Too much was made of Andres Gimenez‘s down year last year. He was a 20 year old shortstop playing in Double-A with a wrist injury. While it appeared he struggled, he was an above-average league hitter (105 wRC+) despite his being 4.1 years younger than the competition.
If there was any doubt the dip in his production based upon prior years was related to his wrist, he would have a strong stint in the Arizona Fall League hitting .371/.413/.586. So far, he has followed that up with a very strong Spring Training.
— Mets Farm Report (@MetsFarmReport) March 3, 2020
We should be wary of relying upon small sample sizes like we see in the Arizona Fall League and this Spring Training. We should also be wary of overreacting to a player not having the year you would expect when he plays through an injury. Instead, we need to focus on the player and his skill set.
What we saw in the Arizona Fall League and in Spring Training right now is a tinkered swing from Gimenez designed to help him generate more power. While we didn’t see the fruits of it when he had an injured wrist, we are seeing it now. The challenge for Gimenez is to continue this into the regular season with Triple-A Syracuse.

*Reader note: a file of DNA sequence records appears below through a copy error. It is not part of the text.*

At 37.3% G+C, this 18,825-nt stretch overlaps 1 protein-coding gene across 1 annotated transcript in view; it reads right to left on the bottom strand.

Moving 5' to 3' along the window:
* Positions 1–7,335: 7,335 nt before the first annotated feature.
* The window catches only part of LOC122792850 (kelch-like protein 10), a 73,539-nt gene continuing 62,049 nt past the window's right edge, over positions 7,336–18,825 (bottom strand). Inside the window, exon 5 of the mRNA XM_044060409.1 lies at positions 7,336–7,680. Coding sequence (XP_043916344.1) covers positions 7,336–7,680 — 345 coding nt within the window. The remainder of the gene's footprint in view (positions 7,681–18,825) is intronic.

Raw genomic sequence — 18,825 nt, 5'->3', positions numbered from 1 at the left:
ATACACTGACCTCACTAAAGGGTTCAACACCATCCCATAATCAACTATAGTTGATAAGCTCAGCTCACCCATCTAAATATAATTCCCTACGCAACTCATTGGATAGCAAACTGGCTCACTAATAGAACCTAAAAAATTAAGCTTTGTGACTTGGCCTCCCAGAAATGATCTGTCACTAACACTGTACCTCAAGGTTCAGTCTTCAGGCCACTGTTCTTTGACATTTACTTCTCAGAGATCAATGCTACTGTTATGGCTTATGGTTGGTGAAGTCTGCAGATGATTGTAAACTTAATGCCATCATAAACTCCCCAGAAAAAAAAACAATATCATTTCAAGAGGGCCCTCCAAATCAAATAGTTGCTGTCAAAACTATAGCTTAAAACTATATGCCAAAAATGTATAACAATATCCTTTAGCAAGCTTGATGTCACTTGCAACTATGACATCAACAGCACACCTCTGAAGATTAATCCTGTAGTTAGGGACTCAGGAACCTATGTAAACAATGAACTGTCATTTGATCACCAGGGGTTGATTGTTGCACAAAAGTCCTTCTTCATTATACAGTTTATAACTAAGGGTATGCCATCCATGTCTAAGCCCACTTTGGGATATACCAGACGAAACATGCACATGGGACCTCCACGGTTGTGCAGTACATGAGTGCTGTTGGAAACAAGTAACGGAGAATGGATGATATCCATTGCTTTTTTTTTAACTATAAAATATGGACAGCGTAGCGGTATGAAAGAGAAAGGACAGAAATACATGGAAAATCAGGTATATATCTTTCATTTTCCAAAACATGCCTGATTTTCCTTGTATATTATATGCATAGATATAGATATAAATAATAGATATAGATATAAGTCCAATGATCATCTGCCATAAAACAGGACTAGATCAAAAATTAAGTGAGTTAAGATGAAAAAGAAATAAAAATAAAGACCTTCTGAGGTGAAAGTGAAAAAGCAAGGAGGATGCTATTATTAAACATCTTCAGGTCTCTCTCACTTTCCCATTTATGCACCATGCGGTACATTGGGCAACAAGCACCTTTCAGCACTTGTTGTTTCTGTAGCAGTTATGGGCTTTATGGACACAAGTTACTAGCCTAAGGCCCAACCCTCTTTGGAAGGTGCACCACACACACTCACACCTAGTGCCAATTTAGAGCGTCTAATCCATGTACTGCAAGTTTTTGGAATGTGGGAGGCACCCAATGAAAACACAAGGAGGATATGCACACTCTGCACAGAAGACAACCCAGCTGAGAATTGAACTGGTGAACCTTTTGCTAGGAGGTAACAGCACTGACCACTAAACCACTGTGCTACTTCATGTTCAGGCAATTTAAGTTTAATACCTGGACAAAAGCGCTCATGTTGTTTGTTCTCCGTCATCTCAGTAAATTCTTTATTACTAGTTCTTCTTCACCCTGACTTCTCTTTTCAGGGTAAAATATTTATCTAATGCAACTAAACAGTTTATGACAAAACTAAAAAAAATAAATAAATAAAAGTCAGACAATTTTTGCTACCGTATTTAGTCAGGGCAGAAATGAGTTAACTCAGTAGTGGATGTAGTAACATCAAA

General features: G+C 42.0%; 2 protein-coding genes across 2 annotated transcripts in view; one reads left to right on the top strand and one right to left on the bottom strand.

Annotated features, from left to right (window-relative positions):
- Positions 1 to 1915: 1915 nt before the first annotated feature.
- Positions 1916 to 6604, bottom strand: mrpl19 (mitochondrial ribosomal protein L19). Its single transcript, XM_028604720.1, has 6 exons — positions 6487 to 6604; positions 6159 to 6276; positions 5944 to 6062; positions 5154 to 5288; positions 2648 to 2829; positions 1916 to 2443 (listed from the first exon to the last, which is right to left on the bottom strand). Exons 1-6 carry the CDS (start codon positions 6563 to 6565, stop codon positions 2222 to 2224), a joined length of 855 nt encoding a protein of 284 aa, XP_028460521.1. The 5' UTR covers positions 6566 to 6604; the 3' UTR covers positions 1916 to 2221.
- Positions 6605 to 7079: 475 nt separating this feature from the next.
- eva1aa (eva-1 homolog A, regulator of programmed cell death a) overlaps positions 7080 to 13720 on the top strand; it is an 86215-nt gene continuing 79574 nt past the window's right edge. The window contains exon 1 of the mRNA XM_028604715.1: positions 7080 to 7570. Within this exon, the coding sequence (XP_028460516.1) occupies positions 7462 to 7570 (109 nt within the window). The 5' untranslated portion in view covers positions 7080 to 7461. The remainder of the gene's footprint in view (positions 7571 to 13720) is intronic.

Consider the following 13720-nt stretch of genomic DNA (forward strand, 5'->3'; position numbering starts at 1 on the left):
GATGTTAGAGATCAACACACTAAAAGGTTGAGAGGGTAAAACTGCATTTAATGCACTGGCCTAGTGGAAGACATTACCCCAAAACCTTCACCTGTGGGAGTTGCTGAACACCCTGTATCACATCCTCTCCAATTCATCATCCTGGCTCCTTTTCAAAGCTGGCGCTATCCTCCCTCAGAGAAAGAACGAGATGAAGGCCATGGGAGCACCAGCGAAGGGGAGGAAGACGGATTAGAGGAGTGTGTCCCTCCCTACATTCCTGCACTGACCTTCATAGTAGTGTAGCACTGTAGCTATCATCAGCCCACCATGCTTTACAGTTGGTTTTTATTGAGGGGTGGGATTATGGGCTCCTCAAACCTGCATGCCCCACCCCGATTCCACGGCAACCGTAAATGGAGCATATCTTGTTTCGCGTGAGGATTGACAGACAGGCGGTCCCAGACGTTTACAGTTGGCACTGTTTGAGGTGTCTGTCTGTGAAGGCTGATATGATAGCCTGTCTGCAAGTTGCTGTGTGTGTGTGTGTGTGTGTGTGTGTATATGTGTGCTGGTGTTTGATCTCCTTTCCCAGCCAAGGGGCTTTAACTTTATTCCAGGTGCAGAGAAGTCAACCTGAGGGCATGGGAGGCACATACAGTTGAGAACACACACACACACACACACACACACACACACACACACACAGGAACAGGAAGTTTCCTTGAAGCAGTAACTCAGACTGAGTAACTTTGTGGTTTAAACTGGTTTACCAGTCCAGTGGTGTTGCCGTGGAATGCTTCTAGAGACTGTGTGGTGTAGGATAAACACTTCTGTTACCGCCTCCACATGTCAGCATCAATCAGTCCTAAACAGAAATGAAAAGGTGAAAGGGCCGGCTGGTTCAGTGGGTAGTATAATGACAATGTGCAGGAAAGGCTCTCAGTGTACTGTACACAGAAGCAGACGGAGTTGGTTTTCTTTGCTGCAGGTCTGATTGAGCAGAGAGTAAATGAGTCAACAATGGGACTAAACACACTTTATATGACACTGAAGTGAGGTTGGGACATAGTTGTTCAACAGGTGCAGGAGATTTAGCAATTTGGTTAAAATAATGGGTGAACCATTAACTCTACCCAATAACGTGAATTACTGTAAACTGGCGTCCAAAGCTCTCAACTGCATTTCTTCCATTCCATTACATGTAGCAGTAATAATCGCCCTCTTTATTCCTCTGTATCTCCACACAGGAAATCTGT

The challenge for the New York Mets is to figure out exactly what the future is for Gimenez because as things stand right now, he is completely blocked.
Amed Rosario is the everyday shortstop, and he is under team control through the 2023 season. Robinson Cano is the second baseman, and he will be paid $20 million by the Mets through the 2023 season. Jeff McNeil is the everyday third baseman, and he is under team control through the 2024 season. Really, there is no spot for Gimenez in the infield for an additional three years, and he is going to be ready to be called up to the majors well before that.
If Gimenez is the top 100 player he was before outlets arguably overreacted to his 2019 season, he is a talented player who can be part of a core of a World Series winning team. For him to be that, at least in Queens, the Mets have to have a spot for him. There needs to be a plan.
At the moment, there does not appear to be one. In that sense, the Mets are putting themselves in a situation not too different than the one they found themselves with Pete Alonso and Dominic Smith. With those players, they had two top 100 prospects who were at the same position and were going to be Major League ready at the same time.
They didn’t move one in a blockbuster trade to help the roster win a World Series. No, they moved a player in Jarred Kelenic, who they actually needed given the dearth of real outfield prospects in the Mets farm system. On that note, the Mets still do have a future (and current) hole in center, and they still have not prepared for how to best fill that hole.